Taking the ensemble of DC’s Stargirl for what it is, the only real dimming of its light is when you get past the first few episodes and the Injustice Society’s overly heavy-handed and heavy-hitting villains show up to kill the buzz, at least from what I’ve seen. Neil Jackson, Nelson Lee Christopher James Baker and Joy Osmansk are all in fine form as the baddies, but it feels like they belong more in the brooding world of the now concluded Arrow or DC’s Legends of Tomorrow with the more grown-up Stargirl of that CW show.
Talking about killing the buzz, Starz’s Hightown is all about a buzz that at first dose seems to have long since lost its luster. Already streaming on the Starz app before this weekend’s on-air premiere, a Cape Cod-set murder shoots up this sometimes self-consciously gritty dive into sex, drugs and redemption from creator Rebecca Cutter and starring Chicago Fire regular Monica Raymund.
Strip away the piercing portrayal of Raymund’s inquisitive and strung-out Marine Fisheries Service agent Jackie Quinones’ struggles with illicit substances and recovery, and the gender-bent cop clichés of the series from Cutter, Bruckheimer, Gary Lennon, Jonathan Littman and KristieAnne Reed isn’t addictive TV. Standard mystery plots, corrupt cops, and drug kingpin storyline aside, you actually can’t strip that piercing portrayal away from Hightown, it is successfully the soiled but hard beating heart of the show.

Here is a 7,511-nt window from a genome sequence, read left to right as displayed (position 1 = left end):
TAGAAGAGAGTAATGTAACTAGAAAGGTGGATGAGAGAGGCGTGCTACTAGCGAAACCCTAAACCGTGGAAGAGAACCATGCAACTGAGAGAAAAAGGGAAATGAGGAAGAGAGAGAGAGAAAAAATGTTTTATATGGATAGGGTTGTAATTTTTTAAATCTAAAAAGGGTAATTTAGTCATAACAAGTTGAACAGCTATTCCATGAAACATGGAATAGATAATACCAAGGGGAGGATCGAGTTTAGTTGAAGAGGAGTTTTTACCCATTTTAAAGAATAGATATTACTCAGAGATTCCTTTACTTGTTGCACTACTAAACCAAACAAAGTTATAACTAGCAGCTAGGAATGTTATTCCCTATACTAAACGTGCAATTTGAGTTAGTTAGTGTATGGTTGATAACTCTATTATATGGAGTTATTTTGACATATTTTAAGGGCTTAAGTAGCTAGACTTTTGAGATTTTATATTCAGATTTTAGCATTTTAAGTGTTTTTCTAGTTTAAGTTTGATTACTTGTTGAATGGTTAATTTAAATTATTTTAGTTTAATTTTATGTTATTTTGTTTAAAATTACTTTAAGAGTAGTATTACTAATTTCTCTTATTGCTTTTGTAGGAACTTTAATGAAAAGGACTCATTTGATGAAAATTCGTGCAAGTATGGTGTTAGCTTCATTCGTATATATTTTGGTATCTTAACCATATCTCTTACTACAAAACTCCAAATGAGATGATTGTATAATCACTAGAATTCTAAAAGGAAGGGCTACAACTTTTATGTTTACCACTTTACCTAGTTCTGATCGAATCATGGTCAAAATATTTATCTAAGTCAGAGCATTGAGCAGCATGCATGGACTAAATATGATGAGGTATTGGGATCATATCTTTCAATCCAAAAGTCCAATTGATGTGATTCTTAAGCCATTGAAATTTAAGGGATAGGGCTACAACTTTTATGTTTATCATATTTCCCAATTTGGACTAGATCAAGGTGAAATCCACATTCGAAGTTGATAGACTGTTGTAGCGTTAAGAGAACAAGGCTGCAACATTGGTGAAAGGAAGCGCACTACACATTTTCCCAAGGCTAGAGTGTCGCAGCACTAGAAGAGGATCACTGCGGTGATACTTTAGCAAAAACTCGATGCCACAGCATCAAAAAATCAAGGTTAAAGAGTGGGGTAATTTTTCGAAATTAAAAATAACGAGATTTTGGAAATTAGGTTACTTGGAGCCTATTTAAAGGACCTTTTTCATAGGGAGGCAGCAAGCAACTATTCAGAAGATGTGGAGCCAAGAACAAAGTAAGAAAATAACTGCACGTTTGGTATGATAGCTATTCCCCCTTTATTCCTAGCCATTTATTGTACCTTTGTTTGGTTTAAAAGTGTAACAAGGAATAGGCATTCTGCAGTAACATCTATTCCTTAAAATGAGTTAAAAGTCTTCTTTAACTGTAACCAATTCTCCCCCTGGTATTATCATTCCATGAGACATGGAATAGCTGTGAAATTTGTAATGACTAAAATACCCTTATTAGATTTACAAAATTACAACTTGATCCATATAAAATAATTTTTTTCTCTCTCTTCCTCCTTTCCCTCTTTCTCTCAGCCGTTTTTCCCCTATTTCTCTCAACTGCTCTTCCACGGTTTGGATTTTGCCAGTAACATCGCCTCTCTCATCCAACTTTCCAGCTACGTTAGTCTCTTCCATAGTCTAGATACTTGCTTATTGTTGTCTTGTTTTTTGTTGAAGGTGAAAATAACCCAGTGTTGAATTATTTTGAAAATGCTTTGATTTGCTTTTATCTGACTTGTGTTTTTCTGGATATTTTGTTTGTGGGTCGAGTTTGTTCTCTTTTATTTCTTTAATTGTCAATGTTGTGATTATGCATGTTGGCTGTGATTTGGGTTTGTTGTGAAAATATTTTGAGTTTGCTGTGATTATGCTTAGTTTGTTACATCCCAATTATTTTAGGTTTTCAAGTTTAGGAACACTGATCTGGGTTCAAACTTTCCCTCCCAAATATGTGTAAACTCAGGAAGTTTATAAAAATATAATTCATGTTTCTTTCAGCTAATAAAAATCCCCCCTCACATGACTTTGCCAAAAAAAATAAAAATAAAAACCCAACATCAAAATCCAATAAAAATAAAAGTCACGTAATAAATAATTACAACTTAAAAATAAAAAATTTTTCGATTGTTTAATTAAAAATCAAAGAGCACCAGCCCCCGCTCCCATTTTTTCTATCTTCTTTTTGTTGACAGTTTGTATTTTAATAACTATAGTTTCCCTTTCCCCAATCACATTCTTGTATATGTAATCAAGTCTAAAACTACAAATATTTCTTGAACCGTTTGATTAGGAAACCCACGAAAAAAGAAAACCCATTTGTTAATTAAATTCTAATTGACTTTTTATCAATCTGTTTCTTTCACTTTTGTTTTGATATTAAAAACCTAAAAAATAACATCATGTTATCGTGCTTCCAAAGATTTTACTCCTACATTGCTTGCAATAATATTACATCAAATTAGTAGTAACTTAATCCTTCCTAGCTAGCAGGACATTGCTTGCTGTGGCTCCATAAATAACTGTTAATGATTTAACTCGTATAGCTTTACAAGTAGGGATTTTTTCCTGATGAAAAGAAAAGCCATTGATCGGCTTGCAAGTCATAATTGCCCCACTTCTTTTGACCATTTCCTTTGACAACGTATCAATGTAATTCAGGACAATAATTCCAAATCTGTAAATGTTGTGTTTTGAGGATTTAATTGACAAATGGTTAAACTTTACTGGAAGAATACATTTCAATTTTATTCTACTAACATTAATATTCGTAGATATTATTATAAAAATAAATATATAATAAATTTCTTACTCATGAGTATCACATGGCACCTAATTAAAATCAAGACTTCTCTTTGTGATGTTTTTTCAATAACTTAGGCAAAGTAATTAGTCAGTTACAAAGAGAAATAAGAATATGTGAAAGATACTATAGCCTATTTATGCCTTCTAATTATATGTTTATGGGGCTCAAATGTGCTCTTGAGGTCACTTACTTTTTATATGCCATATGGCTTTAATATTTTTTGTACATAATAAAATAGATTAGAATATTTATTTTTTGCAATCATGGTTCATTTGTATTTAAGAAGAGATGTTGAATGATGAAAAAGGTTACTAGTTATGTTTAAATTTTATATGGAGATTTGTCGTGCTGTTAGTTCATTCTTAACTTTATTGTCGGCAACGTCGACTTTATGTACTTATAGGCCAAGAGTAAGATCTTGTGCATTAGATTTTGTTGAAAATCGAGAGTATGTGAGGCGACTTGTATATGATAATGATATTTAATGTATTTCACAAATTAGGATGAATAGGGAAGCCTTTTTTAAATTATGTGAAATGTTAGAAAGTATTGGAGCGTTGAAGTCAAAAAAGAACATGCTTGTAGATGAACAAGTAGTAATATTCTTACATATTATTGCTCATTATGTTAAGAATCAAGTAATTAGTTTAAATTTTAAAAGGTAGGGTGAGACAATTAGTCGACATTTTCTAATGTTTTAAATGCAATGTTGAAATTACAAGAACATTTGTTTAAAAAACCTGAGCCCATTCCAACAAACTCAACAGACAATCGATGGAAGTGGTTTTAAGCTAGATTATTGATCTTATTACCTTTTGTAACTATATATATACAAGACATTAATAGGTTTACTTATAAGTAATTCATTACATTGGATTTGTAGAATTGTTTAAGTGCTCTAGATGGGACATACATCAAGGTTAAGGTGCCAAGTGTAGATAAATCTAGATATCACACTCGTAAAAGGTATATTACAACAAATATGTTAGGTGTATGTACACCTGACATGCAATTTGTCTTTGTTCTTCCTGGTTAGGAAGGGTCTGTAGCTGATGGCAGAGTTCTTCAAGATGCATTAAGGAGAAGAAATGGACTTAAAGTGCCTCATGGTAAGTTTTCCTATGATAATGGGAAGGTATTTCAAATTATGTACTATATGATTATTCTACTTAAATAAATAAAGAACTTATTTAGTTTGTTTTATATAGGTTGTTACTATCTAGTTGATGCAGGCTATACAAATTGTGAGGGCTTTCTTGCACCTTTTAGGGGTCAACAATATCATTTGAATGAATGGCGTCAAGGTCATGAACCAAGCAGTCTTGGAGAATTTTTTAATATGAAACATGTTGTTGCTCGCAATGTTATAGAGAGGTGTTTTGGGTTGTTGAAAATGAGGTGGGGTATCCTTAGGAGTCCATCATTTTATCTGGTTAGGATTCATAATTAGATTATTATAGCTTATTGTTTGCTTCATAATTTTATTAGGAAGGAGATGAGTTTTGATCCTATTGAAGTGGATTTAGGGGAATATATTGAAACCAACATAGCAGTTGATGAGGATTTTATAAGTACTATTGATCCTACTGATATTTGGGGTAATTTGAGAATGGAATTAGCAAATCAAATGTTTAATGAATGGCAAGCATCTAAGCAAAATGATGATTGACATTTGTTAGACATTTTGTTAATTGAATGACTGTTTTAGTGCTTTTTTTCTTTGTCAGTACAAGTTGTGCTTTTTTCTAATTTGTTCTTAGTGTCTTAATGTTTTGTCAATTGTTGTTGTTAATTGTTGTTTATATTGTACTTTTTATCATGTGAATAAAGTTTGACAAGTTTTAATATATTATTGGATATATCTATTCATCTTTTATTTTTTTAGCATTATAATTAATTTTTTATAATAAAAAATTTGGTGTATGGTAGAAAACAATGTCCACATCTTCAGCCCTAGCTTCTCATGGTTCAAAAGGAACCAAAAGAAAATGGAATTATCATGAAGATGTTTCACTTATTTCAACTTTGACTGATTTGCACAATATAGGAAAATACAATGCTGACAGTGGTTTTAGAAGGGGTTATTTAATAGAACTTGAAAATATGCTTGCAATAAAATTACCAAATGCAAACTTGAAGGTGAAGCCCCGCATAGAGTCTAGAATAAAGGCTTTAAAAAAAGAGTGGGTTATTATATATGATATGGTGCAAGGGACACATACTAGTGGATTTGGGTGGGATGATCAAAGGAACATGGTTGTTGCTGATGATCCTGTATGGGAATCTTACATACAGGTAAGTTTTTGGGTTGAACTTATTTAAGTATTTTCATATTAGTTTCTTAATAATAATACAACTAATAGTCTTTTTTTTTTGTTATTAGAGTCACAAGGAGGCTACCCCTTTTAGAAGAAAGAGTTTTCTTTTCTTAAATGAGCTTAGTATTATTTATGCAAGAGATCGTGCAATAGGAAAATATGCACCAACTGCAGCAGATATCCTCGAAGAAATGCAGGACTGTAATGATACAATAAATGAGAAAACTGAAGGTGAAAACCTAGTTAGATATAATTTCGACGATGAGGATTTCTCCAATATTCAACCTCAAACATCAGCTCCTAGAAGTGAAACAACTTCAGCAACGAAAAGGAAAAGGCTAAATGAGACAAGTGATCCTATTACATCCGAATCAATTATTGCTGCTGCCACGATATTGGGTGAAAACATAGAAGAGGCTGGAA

Overall, the ride of Hightown is rocky, but the lows of the opioid epidemic and the hard realities of substance abuse are a high unto themselves, with light at the end of the tunnel.
Still with all that is to be discovered in on the narrative streets of Hightown, the real jewel in the TV crown this week is The Great, which debuted on Hulu earlier today.
Taking well-played liberties with history and based on Oscar nominee Tony McNamara’s 2008 stage satire of the same name, The Great weaves between comedy and drama with an assurance that is underpinned by Fanning’s restrained performance as a young Catherine, who is not yet Great and ruler of all she surveys.
As he did in the 2018 film The Favourite, McNamara plots out the evolution of a young woman at the near center of a royal court pustulating with corruption and decadence. As you can see over the 10 episodes that dropped on the Disney-dominated streamer this morning, The Great isn’t great TV – but it’s no Potemkin village either.
Watching Super 8 alum Fanning arrive in Russia to an arranged marriage with her often stumbling and insecure husband Peter II, played wonderfully on a near-doltish high note by Nicholas Hoult, you know that you’re in for a really good coup treat. Also starring Phoebe Fox, Adam Godley, Gwilym Lee, Charity Wakefield, Douglas Hodge, Sacha Dhawan, Sebastian de Souza, Bayo Gbadamosi and Belinda Bromilow, this series produced by Civic Center Media in association with MRC Television admirably surveys a young woman battling the constraints of gender and the times to set off on her own journey and the destination of ultimate power.
No spoilers, but The Great grabs the best tradition of Apple TV+’s breakout series Dickinson and the best bits of the very good Olivia Colman-led Favourite to show some devilish sense and modern sensibility.
So, check out Hightown this Sunday on Starz, but don’t miss The Great on Hulu. It’s worth a royal binge, and hence is crowned the show you have to watch this week.